Current Treatment Options in Neurology

, Volume 13, Issue 3, pp 242–254

Dementia in Parkinson’s Disease

Movement Disorders

DOI: 10.1007/s11940-011-0121-1

Cite this article as:
Kurtz, A.L. & Kaufer, D.I. Curr Treat Options Neurol (2011) 13: 242. doi:10.1007/s11940-011-0121-1

Opinion statement

Dementia in Parkinson’s disease encompasses a spectrum relating to motor, psychiatric, and cognitive symptoms that are classified as either Dementia with Lewy Bodies (DLB) (initial cognitive symptoms) or Parkinson’s Disease Dementia (PDD) (initial motor signs preceding cognitive symptoms by at least a year). Anticholinergic and antipsychotic drugs have a high risk of adverse cognitive and/or motor effects, so their use should be minimized or avoided. Neuroleptic sensitivity is a severe psychomotor adverse reaction that is particularly associated with potent dopamine-blocking agents such as haloperidol. It occurs in up to 50% of individuals with PDD or DLB. Mild psychotic symptoms should first be addressed by reducing anticholinergic and/or dopaminergic agents, if possible. Patients with psychotic symptoms that threaten the safety of the patient or caregiver may benefit from treatment with quetiapine or, in refractory cases, clozapine. Cholinesterase inhibitors as a drug class have been shown to have beneficial effects on cognition in DLB and PDD, and may help to alleviate some psychiatric symptoms, such as apathy, anxiety, hallucinations, and delusions. Memantine may help to moderate cognitive symptoms in DLB and PDD, although current data suggest a more variable response, particularly in PDD. Parkinsonian motor signs that are accompanied by clinically significant cognitive impairment should be treated with carbidopa/levodopa only, as dopamine agonists and other antiparkinsonian medications generally carry a higher risk of provoking or exacerbating psychotic symptoms. Excessive daytime sleepiness and REM sleep behavior disorder are common associated features of PDD and DLB. Minimizing sedating medications during the day and promoting nocturnal sleep may help the daytime sleepiness; melatonin, clonazepam, gabapentin, and possibly memantine may be useful in treating REM sleep behavior disorder. Orthostatic hypotension can be managed with various nonpharmacologic interventions, and if needed, fludrocortisone and pyridostigmine. Midodrine should be used cautiously, if at all.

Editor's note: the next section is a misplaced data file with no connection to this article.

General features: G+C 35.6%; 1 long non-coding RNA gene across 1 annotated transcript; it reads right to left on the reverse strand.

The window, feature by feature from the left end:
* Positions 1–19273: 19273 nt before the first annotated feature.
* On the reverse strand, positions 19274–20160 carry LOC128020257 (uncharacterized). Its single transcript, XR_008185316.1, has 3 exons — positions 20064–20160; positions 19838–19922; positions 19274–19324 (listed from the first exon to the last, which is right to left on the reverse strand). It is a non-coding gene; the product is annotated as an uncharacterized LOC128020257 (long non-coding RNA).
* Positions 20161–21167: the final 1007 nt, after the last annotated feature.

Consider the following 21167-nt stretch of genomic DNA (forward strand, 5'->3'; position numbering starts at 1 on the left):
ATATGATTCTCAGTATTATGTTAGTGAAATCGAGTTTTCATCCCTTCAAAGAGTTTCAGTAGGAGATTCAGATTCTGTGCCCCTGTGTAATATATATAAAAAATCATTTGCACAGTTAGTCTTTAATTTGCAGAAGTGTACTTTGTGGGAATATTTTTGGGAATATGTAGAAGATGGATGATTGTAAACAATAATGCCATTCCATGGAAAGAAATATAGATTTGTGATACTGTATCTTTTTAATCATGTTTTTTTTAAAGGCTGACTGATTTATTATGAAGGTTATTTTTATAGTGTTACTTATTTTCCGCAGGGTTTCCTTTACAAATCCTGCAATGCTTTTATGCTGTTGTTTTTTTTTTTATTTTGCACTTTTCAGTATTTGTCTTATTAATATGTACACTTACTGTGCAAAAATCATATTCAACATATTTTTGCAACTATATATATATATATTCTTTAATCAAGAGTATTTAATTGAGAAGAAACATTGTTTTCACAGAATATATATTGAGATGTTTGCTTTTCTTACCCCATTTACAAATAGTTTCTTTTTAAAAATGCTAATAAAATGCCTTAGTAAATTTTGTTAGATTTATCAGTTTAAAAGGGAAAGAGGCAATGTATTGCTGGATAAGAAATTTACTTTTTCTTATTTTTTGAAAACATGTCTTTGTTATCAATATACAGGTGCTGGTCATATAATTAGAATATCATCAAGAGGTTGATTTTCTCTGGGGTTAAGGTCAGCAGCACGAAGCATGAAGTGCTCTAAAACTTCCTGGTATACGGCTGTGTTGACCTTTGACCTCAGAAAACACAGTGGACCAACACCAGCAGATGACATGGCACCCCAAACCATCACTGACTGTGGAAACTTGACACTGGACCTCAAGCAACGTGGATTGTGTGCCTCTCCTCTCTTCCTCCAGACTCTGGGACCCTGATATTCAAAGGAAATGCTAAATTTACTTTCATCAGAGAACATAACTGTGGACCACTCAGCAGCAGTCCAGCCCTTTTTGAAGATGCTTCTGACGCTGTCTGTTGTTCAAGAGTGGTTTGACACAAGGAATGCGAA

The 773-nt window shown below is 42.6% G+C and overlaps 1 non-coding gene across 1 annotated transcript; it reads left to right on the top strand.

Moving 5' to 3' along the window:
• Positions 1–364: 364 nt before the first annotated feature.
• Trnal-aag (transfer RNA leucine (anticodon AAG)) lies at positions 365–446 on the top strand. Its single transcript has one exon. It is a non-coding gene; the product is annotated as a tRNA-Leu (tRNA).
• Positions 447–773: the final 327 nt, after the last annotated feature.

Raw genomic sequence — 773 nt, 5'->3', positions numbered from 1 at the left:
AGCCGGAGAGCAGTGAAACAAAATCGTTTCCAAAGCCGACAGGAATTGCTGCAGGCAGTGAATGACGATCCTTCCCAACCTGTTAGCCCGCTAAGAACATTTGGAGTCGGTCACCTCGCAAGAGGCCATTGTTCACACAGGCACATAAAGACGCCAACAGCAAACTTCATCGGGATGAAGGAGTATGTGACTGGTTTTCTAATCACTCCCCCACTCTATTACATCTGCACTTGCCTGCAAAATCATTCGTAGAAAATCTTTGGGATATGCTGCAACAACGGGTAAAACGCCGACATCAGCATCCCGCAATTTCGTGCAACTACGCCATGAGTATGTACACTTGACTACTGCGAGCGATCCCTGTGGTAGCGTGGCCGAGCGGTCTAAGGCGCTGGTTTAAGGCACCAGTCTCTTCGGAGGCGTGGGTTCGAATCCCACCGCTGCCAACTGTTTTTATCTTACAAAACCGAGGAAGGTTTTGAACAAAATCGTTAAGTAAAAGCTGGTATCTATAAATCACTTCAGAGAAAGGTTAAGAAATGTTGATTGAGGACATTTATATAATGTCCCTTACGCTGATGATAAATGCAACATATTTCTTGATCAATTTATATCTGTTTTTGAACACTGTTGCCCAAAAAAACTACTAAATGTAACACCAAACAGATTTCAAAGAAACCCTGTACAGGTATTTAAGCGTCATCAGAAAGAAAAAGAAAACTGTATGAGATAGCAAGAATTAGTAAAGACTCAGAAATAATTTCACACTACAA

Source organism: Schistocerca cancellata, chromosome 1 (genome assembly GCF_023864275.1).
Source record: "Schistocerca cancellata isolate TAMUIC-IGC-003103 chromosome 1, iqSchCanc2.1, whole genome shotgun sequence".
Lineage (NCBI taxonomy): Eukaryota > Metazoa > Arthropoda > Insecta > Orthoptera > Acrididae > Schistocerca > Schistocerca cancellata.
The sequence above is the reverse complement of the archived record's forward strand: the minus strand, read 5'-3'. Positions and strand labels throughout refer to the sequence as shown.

Copyright information

© Springer Science+Business Media, LLC 2011

Authors and Affiliations

  1. 1.Department of Neurology, CB 7025The University of North Carolina at Chapel HillChapel HillUSA

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